CANNES, France (Reuters) - The Cannes film festival may get some of its swagger back on Wednesday when it opens with Baz Luhrmann’s lavish 3D period drama “The Great Gatsby”, an opportunity to shed the caution of recent years overshadowed by broader economic gloom.
Leonardo DiCaprio and his British co-star Carey Mulligan will walk the red carpet on the French Riviera to promote the $105 million adaptation of F. Scott Fitzgerald’s novel which has already opened in North America.
Over 12 days of world premieres, champagne parties and sun- and celebrity worship, Michael Douglas, Matt Damon, Ryan Gosling, Emma Watson and Bollywood legend Amitabh Bachchan are among the big names in town promoting their latest pictures.
Festival veterans are eager to see if Luhrmann can top his opening in 2001, viewed as the last truly extravagant launch on the palm-lined Croisette waterfront, when he filled the red carpet with can-can girls to promote his movie “Moulin Rouge”.
“For a few years the mood at Cannes was a bit more subdued but the economy has picked up a bit and business is good so people are expecting a big opening,” said Wendy Mitchell, editor of trade magazine Screen International.
“The Great Gatsby” was seen as a surprise choice for Cannes, given that the prestigious opening slot is traditionally reserved for a world premiere and all the media buzz and excitement that can bring.
But “The Great Gatsby” has already screened to mixed reviews in North America, where it opened to a larger-than-expected $51 million at the box office for distributor Warner Bros, a unit of Time Warner Inc..
Some industry insiders said the concession was indicative of increasingly cosy ties between Tinseltown and the French festival that champions eclectic, low-budget movies as well as big-budget blockbusters produced on the U.S. west coast.
A decade ago relatively few U.S. studios ventured to the annual cinema showcase, but festival director Thierry Fremaux has strengthened ties with Hollywood and the event is now the prime industry marketplace where titles are bought and sold.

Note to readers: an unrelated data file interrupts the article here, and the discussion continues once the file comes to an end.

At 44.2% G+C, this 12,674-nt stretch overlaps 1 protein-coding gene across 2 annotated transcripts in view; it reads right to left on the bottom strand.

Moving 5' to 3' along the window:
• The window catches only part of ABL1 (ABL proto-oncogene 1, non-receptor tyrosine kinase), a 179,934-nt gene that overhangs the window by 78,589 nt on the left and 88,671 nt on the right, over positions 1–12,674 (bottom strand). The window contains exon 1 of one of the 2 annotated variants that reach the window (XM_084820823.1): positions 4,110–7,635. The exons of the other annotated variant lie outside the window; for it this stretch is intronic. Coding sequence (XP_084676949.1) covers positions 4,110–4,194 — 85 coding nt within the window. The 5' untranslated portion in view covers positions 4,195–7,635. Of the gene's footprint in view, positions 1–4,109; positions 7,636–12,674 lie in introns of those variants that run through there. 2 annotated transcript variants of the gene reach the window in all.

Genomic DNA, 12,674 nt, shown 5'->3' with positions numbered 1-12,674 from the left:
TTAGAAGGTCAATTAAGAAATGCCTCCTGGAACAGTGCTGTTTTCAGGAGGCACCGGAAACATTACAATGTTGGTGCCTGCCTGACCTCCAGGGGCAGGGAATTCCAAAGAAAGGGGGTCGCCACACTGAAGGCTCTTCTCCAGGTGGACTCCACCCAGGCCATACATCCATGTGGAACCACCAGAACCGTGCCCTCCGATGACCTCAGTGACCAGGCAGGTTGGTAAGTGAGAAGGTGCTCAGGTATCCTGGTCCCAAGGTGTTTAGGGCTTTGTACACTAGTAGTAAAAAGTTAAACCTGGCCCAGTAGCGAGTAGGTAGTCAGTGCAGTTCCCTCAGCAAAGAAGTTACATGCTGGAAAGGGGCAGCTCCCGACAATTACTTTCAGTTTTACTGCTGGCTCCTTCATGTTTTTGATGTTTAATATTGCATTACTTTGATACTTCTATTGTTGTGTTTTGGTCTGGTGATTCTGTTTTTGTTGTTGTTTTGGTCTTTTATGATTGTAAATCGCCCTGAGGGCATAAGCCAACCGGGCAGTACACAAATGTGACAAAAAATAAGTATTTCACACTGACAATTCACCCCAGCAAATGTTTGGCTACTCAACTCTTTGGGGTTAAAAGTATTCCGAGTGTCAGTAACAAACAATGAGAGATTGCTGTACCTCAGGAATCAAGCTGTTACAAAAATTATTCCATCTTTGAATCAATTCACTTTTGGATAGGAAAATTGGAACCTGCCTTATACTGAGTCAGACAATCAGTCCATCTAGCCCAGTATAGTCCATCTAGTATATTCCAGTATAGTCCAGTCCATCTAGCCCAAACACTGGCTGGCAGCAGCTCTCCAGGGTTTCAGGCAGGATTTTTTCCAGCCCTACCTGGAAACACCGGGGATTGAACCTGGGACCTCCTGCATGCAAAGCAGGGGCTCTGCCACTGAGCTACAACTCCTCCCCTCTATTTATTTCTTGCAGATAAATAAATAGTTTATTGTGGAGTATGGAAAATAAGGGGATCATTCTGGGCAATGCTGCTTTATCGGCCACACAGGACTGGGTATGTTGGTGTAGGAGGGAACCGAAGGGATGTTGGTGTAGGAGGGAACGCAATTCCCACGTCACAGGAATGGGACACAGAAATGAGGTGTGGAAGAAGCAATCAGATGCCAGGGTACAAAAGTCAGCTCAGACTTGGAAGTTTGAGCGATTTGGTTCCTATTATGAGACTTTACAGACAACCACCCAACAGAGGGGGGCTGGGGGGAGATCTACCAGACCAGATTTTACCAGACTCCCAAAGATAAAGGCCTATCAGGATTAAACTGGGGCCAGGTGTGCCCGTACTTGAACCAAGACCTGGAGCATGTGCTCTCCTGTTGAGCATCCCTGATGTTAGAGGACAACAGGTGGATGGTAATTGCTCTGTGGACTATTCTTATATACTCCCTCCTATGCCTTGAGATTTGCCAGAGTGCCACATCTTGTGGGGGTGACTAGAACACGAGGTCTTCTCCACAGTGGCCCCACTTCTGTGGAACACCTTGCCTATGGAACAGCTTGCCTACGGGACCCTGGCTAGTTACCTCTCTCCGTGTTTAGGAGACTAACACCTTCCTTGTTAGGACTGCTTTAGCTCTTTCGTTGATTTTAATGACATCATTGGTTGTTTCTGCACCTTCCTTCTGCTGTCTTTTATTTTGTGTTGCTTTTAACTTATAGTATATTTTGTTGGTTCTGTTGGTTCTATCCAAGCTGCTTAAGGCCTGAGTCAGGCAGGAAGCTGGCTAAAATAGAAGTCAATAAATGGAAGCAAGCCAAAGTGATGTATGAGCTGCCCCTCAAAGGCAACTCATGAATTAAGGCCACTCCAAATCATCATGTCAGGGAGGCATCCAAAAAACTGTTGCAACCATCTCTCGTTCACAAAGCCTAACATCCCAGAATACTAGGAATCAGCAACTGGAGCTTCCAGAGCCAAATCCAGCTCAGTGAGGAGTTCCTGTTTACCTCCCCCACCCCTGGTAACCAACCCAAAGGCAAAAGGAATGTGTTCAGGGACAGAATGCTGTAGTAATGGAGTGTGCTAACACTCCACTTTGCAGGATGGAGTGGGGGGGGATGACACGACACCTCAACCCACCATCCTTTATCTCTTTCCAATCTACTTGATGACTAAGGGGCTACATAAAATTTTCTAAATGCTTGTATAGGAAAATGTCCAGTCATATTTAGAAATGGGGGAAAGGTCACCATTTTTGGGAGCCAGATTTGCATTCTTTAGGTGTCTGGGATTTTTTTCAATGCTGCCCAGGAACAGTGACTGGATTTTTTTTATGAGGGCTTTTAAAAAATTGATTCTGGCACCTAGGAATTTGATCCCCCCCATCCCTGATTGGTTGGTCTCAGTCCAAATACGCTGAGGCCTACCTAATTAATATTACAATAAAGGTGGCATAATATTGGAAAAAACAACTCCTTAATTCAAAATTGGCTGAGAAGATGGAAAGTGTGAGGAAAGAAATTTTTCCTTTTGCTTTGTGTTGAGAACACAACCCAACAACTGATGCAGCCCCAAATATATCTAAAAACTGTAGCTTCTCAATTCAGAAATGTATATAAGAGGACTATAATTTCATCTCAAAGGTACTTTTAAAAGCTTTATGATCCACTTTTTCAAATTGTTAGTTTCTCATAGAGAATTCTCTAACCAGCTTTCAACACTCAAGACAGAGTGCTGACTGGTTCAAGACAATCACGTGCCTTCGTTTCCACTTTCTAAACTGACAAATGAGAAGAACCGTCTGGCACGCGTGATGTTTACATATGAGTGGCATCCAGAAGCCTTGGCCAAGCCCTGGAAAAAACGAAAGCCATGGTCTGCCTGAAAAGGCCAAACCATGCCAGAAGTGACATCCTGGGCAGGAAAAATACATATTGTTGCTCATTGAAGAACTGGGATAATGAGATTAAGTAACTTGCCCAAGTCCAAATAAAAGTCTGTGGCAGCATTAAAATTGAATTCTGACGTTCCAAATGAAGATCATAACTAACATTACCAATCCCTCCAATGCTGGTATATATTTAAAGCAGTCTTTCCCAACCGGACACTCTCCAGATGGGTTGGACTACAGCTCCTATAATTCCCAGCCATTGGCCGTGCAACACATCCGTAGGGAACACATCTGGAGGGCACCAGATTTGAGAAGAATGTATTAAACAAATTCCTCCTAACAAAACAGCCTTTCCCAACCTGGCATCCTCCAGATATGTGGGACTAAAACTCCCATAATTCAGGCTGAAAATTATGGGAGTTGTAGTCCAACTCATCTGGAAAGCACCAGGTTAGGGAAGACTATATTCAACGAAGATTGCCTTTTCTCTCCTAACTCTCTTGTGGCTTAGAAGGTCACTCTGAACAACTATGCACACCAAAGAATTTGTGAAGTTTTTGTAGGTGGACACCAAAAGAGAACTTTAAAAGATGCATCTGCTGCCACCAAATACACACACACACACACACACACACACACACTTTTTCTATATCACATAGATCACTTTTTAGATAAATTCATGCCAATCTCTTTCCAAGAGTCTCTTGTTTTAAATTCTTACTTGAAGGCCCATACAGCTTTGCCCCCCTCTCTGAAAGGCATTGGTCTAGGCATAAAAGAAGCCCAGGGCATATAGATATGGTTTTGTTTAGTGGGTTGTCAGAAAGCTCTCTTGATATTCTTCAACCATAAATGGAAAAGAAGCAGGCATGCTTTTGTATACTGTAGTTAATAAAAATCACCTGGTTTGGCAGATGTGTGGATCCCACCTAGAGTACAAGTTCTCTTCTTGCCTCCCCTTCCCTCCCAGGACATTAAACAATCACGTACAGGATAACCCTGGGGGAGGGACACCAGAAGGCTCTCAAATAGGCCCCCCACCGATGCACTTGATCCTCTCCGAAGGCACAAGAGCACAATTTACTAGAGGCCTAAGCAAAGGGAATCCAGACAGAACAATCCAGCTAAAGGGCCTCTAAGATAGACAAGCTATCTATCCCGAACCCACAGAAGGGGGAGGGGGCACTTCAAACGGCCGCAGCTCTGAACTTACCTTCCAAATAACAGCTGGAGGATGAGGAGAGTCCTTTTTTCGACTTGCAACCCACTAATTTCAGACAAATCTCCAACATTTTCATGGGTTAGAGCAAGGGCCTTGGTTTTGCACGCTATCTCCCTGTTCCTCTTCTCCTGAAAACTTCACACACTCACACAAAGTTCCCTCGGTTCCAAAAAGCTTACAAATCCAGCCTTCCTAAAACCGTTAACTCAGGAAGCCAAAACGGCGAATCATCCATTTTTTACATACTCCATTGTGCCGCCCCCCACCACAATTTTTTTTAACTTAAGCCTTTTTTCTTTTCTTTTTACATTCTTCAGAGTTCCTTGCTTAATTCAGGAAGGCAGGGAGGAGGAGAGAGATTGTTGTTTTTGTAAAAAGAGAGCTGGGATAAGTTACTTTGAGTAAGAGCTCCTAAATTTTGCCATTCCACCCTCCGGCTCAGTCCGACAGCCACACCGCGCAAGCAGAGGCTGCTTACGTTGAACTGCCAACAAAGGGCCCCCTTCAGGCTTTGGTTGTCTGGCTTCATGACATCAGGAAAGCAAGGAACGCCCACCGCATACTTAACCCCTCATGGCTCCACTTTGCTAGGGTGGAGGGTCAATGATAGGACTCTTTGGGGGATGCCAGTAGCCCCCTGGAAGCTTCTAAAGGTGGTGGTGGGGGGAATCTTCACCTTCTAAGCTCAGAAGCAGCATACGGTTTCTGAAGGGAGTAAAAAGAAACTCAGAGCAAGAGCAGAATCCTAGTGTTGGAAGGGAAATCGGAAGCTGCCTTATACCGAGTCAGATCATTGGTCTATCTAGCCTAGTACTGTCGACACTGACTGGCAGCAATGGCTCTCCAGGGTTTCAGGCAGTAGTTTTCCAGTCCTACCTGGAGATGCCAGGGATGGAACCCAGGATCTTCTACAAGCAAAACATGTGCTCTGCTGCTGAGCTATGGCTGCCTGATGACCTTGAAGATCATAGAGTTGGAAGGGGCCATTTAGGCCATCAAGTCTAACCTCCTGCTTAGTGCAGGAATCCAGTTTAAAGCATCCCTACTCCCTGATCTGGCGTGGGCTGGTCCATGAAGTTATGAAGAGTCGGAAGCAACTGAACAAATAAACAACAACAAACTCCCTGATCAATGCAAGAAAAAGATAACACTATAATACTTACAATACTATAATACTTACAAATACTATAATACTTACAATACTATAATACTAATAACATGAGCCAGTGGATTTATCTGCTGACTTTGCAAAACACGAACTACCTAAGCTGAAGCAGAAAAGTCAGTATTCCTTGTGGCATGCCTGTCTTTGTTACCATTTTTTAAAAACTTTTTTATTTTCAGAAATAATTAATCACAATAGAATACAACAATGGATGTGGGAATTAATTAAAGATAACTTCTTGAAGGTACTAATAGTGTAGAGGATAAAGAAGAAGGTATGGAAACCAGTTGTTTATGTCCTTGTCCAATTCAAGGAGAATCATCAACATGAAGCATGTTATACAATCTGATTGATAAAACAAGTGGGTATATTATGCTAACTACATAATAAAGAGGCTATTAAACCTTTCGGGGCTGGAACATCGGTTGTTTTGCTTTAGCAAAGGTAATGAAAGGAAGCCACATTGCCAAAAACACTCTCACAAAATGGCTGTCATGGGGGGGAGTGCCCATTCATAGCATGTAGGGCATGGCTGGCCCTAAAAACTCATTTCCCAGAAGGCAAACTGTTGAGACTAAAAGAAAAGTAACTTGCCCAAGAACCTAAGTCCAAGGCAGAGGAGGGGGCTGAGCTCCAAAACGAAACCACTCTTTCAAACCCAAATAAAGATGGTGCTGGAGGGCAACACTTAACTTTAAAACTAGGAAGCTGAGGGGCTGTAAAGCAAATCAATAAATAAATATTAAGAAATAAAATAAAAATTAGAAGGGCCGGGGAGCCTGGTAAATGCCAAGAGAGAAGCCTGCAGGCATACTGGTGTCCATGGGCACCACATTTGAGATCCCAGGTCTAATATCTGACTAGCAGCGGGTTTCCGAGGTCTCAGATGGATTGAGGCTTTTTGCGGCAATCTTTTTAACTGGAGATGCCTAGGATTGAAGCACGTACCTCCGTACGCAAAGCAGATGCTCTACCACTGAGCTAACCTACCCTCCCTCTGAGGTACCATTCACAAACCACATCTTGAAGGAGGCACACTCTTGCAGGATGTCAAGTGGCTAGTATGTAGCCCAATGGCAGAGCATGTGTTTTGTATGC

In Luhrmann’s “The Great Gatsby”, DiCaprio stars in the title role, a millionaire pining for a lost love during the height of the “Roaring Twenties”. Tobey Maguire and Joel Edgerton also appear and rapper Jay-Z produced the soundtrack.
DiCaprio’s performance and the glamorous costumes have been widely praised by critics, but some said the movie failed to grasp the vision of the 1925 book that exposes the emptiness of excess while others disliked its “lurid overabundance”.
“It’s best to accept before buying the popcorn that this is not a literary adaptation but a 3-D blockbuster with Gatsby as a superhero,” wrote critic Kate Muir in Britain’s Times.
After the opening night the focus will shift to hundreds of other films screening at Cannes, including 20 movies from 10 countries competing for the coveted Palme D‘Or award presented on the final day, May 26.
The list includes five U.S. movies - the highest number in six years - from directors Steven Soderbergh, Jim Jarmusch, Alexander Payne, the Coen brothers, and James Gray.
Oscar-winning filmmaker Steven Spielberg is heading a star-studded jury to decide the prizes along with Australian actress Nicole Kidman and two of 2013’s Oscar winners, Taiwan-born director Ang Lee and Austrian actor Christoph Waltz.
Reporting by Belinda Goldsmith; editing by Mike Collett-White